Screenwriting : Query letters by Emily Hu

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Emily Hu

Query letters

Hi, everyone! I'm ready to begin the [terrifying] process of sending out queries for my feature screenplay. What have been your favorite approaches for query letters? Do you prefer email, snail mail, fax, smoke signals? Do you cold-call production companies? (And try to keep your voice steady as you do so?) Do you narrow by genre or just blast out queries to every agent/producer/manager/alien overlord/fairy godmother you can find with a credit on IMDB? I'm curious to hear what's worked for people in the past, as well as what hasn't worked. Hollywood is a truly fickle beast sometimes!

David Taylor

In terms of 'letters', Email wins. Meeting people is good. Check out script calls. (I confess I have never tried smoke signals, or fairy godmothers and may give those some thought). Good luck.

LindaAnn Loschiavo

Emily, leaving a crisp $100 bill on the right person's deck might come in handy . . . :-D

Mike Romoth

My understanding is that cold-call queries have as much chance at success as buying lottery tickets. However, pitching directly to interested parties via the Happy Writers program on S32 (or any of the other services) seems to work a lot better. This is a good site for learning a lot about how to approach the process of selling your work.

Jim Duncan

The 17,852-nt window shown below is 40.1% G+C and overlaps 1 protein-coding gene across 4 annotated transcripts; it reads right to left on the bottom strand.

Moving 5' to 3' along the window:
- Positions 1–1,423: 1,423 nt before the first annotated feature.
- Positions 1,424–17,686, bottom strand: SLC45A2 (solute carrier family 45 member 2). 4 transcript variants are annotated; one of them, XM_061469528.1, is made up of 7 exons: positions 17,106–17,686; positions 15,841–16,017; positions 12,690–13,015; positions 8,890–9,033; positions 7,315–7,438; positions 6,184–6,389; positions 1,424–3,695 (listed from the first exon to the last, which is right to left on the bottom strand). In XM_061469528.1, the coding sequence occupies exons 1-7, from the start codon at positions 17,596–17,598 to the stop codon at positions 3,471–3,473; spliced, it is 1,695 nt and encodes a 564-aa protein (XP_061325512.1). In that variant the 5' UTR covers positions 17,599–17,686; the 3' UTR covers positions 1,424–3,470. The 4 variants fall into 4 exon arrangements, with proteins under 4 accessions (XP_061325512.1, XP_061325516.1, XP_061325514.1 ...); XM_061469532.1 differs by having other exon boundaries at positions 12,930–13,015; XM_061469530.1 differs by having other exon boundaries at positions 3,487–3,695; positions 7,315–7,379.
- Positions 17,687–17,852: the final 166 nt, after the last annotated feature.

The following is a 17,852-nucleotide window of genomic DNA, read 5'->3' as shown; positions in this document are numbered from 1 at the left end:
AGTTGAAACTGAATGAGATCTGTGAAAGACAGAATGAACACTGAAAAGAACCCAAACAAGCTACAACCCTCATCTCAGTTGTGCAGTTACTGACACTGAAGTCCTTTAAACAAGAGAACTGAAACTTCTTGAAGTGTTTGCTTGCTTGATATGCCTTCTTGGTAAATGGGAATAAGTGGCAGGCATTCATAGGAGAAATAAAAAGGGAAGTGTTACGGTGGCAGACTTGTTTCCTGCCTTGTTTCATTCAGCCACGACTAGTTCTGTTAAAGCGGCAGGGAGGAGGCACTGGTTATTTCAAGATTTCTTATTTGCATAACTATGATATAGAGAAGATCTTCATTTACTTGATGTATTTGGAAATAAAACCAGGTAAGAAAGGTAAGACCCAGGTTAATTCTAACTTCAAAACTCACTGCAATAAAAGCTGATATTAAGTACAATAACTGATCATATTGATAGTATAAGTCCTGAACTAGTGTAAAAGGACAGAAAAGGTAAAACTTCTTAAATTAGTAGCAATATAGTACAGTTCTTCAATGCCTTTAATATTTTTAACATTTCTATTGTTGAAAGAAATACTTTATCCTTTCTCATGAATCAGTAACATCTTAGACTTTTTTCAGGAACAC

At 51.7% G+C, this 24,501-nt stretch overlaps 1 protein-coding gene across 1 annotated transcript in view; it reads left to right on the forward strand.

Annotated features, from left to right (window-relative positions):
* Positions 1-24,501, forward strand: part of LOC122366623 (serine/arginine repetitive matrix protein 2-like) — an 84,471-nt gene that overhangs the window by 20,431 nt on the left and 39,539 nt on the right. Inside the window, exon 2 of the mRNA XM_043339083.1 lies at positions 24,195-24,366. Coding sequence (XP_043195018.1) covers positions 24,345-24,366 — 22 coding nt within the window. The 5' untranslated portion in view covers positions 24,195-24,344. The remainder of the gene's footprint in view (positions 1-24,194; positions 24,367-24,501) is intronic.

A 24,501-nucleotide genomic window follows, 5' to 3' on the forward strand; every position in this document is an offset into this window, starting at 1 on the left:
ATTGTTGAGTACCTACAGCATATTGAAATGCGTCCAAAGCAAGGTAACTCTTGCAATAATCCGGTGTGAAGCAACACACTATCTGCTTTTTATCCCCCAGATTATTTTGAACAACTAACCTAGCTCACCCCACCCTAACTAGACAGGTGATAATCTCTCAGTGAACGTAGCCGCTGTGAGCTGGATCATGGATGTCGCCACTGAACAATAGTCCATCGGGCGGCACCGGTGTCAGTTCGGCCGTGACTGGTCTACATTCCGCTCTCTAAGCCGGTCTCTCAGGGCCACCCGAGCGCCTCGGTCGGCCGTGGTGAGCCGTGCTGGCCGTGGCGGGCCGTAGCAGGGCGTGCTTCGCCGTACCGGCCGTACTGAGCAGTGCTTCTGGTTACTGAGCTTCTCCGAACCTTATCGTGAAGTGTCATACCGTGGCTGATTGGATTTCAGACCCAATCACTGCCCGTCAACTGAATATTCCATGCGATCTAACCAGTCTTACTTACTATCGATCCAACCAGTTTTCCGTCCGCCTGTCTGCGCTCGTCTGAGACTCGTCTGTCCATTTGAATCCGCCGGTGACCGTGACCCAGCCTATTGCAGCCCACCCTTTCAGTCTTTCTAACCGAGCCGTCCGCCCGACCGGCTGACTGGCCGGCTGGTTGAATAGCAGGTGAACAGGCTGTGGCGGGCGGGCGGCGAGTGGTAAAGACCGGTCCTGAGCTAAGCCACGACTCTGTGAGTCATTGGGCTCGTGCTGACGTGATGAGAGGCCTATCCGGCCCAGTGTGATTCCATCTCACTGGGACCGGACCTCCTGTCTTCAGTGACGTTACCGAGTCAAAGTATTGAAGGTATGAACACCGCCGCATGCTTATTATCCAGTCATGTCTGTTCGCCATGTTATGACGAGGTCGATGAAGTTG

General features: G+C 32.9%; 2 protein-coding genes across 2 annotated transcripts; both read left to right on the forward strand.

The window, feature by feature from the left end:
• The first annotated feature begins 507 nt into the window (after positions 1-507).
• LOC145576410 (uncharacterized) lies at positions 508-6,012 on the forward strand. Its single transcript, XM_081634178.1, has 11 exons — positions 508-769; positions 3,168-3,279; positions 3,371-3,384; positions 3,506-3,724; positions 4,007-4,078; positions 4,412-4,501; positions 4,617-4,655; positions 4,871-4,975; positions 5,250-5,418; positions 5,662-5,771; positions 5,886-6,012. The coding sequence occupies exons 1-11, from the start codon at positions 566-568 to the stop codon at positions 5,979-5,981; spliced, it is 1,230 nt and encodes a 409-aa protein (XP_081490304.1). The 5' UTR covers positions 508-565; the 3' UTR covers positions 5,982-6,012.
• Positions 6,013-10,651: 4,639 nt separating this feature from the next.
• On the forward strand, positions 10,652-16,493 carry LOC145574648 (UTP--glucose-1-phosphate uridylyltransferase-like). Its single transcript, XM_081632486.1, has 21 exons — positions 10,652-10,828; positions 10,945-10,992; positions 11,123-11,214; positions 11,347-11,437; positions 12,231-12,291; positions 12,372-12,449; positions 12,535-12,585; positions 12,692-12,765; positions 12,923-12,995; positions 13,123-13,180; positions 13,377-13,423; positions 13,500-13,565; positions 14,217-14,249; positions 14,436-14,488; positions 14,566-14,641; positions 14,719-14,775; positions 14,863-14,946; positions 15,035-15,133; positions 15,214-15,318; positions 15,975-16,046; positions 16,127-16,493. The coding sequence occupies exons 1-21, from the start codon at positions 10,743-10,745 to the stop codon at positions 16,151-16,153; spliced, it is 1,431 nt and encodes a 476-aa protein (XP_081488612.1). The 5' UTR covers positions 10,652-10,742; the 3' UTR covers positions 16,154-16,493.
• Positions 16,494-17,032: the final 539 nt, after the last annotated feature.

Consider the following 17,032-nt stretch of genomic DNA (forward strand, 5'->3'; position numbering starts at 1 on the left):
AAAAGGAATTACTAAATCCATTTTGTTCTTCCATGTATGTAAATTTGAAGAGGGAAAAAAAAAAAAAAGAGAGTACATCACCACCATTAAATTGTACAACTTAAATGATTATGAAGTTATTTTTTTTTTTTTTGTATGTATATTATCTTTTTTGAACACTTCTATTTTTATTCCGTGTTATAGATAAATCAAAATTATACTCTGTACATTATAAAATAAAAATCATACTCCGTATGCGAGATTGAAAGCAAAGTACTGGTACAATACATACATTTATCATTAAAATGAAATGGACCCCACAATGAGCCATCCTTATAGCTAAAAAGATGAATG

Yeah, I would say sending out unsolicited query letters (at least to established producers and bigger agencies) is typically about as rewarding as buying lottery tickets, Emily. You will do a lot of sitting around waiting for long periods of time, only to eventually get a form-letter rejection stating they don't take unsolicited query letters. In the past, I've had the most success by doing research to find the few production companies or agents who you feel (based on their past work) might be most receptive to your work, and then trying to phone a specific individual who handles acquisitions or creative development for them. It's difficult to get through, but sometimes you can, and then if you are ready with a very strong (and quick) verbal hook regarding what your screenplay is about, they might allow you to send it to them. One decent producer or agent who then thinks of you as a professional, and is willing to take your calls or respond to an email, is worth about 1,000 unsolicited query letters, in my opinion.